1. For tridiagonal matrices, there exist a number of specialised algorithms, often with better computational complexity than general-purpose algorithms. For example, if $T$  is an $m\times m$  tridiagonal symmetric matrix then:
• The continuant recursion allows computing the characteristic polynomial in $O(m^{2})$  operations, and evaluating it at a point in $O(m)$  operations.
• The divide-and-conquer eigenvalue algorithm can be used to compute the entire eigendecomposition of $T$  in $O(m^{2})$  operations.
• The Fast Multipole Method can compute all eigenvalues in just $O(m\log m)$  operations.
2. Some general eigendecomposition algorithms, notably the QR algorithm, are known to converge faster for tridiagonal matrices than for general matrices. Asymptotic complexity of tridiagonal QR is $O(m^{2})$  just as for the divide-and-conquer algorithm (though the constant factor may be different); since the eigenvectors together have $m^{2}$  elements, this is asymptotically optimal.
3. Even algorithms whose convergence rates are unaffected by unitary transformations, such as the power method and inverse iteration, may enjoy low-level performance benefits from being applied to the tridiagonal matrix $T$  rather than the original matrix $A$ . Since $T$  is very sparse with all nonzero elements in highly predictable positions, it permits compact storage with excellent performance vis-à-vis caching. Likewise, $T$  is a real matrix with all eigenvectors and eigenvalues real, whereas $A$  in general may have complex elements and eigenvectors, so real arithmetic is sufficient for finding the eigenvectors and eigenvalues of $T$ .
4. If $n$  is very large, then reducing $m$  so that $T$  is of a manageable size will still allow finding the more extreme eigenvalues and eigenvectors of $A$ ; in the $m\ll n$  region, the Lanczos algorithm can be viewed as a lossy compression scheme for Hermitian matrices, that emphasises preserving the extreme eigenvalues.

The combination of good performance for sparse matrices and the ability to compute several (without computing all) eigenvalues are the main reasons for choosing to use the Lanczos algorithm.

### Application to tridiagonalization

Though the eigenproblem is often the motivation for applying the Lanczos algorithm, the operation the algorithm primarily performs is tridiagonalization of a matrix, for which numerically stable Householder transformations have been favoured since the 1950s. During the 1960s the Lanczos algorithm was disregarded. Interest in it was rejuvenated by the Kaniel–Paige convergence theory and the development of methods to prevent numerical instability, but the Lanczos algorithm remains the alternative algorithm that one tries only if Householder is not satisfactory.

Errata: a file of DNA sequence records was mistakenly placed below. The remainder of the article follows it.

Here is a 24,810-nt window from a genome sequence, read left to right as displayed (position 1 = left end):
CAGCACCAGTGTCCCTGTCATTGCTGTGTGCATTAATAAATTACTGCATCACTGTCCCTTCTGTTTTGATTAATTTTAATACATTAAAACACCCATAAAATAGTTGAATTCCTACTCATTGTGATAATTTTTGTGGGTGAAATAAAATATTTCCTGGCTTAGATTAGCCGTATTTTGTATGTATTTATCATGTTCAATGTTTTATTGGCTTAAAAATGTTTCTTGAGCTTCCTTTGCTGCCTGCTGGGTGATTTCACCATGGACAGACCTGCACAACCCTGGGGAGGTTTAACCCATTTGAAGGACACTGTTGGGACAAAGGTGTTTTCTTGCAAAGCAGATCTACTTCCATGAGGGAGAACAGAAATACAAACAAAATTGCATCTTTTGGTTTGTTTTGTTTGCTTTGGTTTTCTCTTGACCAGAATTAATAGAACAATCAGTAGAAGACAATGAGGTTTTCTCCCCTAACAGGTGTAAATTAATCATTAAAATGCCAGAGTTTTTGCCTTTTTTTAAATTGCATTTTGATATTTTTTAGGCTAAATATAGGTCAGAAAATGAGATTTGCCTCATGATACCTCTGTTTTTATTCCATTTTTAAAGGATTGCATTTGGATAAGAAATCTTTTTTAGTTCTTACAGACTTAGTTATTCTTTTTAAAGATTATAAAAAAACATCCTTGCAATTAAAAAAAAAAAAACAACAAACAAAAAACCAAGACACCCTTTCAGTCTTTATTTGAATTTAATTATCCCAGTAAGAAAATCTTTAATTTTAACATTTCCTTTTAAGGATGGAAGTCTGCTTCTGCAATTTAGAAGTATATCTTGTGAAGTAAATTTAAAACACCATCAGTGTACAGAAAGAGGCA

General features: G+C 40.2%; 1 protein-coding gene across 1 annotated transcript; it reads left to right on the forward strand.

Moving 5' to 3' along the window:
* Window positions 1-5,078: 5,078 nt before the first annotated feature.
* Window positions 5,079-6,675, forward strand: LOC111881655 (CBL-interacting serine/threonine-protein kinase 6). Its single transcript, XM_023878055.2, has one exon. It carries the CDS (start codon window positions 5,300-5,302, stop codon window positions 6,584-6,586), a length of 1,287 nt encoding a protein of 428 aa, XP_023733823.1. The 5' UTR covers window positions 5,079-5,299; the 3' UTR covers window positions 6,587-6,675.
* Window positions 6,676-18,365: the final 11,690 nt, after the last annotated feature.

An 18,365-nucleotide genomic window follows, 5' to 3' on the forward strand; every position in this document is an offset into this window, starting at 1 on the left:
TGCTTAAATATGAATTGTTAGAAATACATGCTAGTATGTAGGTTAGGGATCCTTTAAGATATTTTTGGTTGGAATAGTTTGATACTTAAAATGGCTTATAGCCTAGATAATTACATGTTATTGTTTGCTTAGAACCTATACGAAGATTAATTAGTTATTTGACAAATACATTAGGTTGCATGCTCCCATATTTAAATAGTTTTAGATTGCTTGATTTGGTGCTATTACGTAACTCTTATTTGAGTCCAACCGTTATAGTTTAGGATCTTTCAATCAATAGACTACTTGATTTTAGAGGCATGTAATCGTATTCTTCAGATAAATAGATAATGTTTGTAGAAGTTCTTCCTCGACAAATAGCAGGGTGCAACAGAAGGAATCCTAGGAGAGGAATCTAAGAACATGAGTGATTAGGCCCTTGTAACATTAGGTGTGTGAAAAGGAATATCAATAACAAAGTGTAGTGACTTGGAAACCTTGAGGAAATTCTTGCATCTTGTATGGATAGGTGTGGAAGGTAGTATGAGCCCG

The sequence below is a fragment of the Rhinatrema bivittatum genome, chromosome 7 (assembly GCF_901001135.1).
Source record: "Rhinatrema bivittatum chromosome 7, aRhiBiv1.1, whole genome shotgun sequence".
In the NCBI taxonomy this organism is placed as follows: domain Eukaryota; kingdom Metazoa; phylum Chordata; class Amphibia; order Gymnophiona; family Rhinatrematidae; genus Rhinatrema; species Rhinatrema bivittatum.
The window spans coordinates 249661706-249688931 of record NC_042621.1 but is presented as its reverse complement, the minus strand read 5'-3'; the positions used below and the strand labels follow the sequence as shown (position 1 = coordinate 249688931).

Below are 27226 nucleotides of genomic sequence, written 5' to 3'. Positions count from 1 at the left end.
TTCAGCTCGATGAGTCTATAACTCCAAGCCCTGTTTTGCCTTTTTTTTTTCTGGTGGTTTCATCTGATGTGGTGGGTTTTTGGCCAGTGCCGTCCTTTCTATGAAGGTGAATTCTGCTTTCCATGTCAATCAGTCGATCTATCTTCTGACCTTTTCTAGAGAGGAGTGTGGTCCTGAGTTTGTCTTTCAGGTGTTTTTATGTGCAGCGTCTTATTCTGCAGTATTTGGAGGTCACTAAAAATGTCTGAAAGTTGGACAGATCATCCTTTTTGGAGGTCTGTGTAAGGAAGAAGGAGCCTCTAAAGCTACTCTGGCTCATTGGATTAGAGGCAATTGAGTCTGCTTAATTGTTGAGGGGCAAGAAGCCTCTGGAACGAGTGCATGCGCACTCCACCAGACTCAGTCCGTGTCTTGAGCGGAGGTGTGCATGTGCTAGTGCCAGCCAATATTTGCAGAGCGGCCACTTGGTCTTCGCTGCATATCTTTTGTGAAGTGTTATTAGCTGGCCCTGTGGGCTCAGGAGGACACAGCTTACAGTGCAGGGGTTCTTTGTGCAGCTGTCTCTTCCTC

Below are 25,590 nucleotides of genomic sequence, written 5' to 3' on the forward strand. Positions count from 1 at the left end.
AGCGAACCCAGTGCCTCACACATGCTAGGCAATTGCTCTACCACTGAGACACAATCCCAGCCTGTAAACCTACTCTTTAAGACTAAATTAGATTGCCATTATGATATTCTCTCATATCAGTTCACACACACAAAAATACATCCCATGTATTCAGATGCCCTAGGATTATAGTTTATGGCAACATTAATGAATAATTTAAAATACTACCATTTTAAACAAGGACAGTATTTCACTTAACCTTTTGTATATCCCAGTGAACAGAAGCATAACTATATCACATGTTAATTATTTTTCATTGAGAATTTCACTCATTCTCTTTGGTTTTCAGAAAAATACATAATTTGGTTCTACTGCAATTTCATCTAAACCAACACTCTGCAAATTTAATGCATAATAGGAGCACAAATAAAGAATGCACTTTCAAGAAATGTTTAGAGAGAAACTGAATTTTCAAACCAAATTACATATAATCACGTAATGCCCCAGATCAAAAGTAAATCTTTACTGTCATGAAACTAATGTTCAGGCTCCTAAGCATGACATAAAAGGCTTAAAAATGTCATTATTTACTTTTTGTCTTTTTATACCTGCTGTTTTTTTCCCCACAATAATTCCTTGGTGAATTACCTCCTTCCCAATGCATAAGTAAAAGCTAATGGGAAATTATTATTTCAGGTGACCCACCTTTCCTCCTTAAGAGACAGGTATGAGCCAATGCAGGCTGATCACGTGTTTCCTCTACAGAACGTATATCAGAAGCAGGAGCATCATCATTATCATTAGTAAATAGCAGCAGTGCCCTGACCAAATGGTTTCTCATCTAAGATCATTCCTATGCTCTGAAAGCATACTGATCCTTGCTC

Aspects in which the two algorithms differ include:

• Lanczos takes advantage of $A$  being a sparse matrix, whereas Householder does not, and will generate fill-in.
• Lanczos works throughout with the original matrix $A$  (and has no problem with it being known only implicitly), whereas raw Householder wants to modify the matrix during the computation (although that can be avoided).
• Each iteration of the Lanczos algorithm produces another column of the final transformation matrix $V$ , whereas an iteration of Householder produces another factor in a unitary factorisation $Q_{1}Q_{2}\dots Q_{n}$  of $V$ . Each factor is however determined by a single vector, so the storage requirements are the same for both algorithms, and $V=Q_{1}Q_{2}\dots Q_{n}$  can be computed in $O(n^{3})$  time.
• Householder is numerically stable, whereas raw Lanczos is not.
• Lanczos is highly parallel, with only $O(n)$  points of synchronisation (the computations of $\alpha _{j}$  and $\beta _{j}$ ). Householder is less parallel, having a sequence of $O(n^{2})$  scalar quantities computed that each depend on the previous quantity in the sequence.

## Derivation of the algorithm

There are several lines of reasoning which lead to the Lanczos algorithm.

### A more provident power method

The power method for finding the eigenvalue of largest magnitude and a corresponding eigenvector of a matrix $A$  is roughly

1. Pick a random vector $u_{1}\neq 0$ .
2. For $j\geqslant 1$  (until the direction of $u_{j}$  has converged) do:
1. Let $u_{j+1}'=Au_{j}.$
2. Let $u_{j+1}=u_{j+1}'/\|u_{j+1}'\|.$
• In the large $j$  limit, $u_{j}$  approaches the normed eigenvector corresponding to the largest magnitude eigenvalue.

A critique that can be raised against this method is that it is wasteful: it spends a lot of work (the matrix–vector products in step 2.1) extracting information from the matrix $A$ , but pays attention only to the very last result; implementations typically use the same variable for all the vectors $u_{j}$ , having each new iteration overwrite the results from the previous one. What if we instead kept all the intermediate results and organised their data?

One piece of information that trivially is available from the vectors $u_{j}$  is a chain of Krylov subspaces. One way of stating that without introducing sets into the algorithm is to claim that it computes

a subset $\{v_{j}\}_{j=1}^{m}$  of a basis of $\mathbb {C} ^{n}$  such that $Ax\in \operatorname {span} (v_{1},\dotsc ,v_{j+1})$  for every $x\in \operatorname {span} (v_{1},\dotsc ,v_{j})$  and all $1\leqslant j